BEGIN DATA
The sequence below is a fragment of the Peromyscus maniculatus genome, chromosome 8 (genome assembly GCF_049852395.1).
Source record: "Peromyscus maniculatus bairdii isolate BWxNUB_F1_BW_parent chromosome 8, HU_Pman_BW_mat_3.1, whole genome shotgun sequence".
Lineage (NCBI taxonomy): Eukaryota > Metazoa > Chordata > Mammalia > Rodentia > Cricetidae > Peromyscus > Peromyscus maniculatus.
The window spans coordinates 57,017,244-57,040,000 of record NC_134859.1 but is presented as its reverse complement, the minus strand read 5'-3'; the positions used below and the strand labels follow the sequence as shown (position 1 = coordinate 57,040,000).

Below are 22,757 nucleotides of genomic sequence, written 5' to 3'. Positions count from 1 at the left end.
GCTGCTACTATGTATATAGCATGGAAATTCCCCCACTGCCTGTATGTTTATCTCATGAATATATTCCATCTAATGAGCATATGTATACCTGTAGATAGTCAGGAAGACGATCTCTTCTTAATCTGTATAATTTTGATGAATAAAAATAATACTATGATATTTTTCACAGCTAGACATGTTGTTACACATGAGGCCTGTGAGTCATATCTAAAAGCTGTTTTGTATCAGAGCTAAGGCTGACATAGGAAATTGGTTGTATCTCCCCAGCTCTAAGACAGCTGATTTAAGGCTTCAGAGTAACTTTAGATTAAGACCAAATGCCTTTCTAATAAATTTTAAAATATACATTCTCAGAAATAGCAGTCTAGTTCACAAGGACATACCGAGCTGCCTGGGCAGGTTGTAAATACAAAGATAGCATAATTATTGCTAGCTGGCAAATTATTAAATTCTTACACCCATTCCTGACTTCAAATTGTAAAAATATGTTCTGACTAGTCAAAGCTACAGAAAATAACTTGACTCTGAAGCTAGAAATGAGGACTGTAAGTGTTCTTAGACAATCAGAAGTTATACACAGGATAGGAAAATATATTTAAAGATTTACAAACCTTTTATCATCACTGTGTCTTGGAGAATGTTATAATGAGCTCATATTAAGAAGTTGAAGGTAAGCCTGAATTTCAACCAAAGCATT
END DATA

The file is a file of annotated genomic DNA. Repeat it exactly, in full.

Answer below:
The sequence below is a fragment of the Peromyscus maniculatus genome, chromosome 8 (genome assembly GCF_049852395.1).
Source record: "Peromyscus maniculatus bairdii isolate BWxNUB_F1_BW_parent chromosome 8, HU_Pman_BW_mat_3.1, whole genome shotgun sequence".
Lineage (NCBI taxonomy): Eukaryota > Metazoa > Chordata > Mammalia > Rodentia > Cricetidae > Peromyscus > Peromyscus maniculatus.
The window spans coordinates 57,017,244-57,040,000 of record NC_134859.1 but is presented as its reverse complement, the minus strand read 5'-3'; the positions used below and the strand labels follow the sequence as shown (position 1 = coordinate 57,040,000).

Below are 22,757 nucleotides of genomic sequence, written 5' to 3'. Positions count from 1 at the left end.
GCTGCTACTATGTATATAGCATGGAAATTCCCCCACTGCCTGTATGTTTATCTCATGAATATATTCCATCTAATGAGCATATGTATACCTGTAGATAGTCAGGAAGACGATCTCTTCTTAATCTGTATAATTTTGATGAATAAAAATAATACTATGATATTTTTCACAGCTAGACATGTTGTTACACATGAGGCCTGTGAGTCATATCTAAAAGCTGTTTTGTATCAGAGCTAAGGCTGACATAGGAAATTGGTTGTATCTCCCCAGCTCTAAGACAGCTGATTTAAGGCTTCAGAGTAACTTTAGATTAAGACCAAATGCCTTTCTAATAAATTTTAAAATATACATTCTCAGAAATAGCAGTCTAGTTCACAAGGACATACCGAGCTGCCTGGGCAGGTTGTAAATACAAAGATAGCATAATTATTGCTAGCTGGCAAATTATTAAATTCTTACACCCATTCCTGACTTCAAATTGTAAAAATATGTTCTGACTAGTCAAAGCTACAGAAAATAACTTGACTCTGAAGCTAGAAATGAGGACTGTAAGTGTTCTTAGACAATCAGAAGTTATACACAGGATAGGAAAATATATTTAAAGATTTACAAACCTTTTATCATCACTGTGTCTTGGAGAATGTTATAATGAGCTCATATTAAGAAGTTGAAGGTAAGCCTGAATTTCAACCAAAGCATT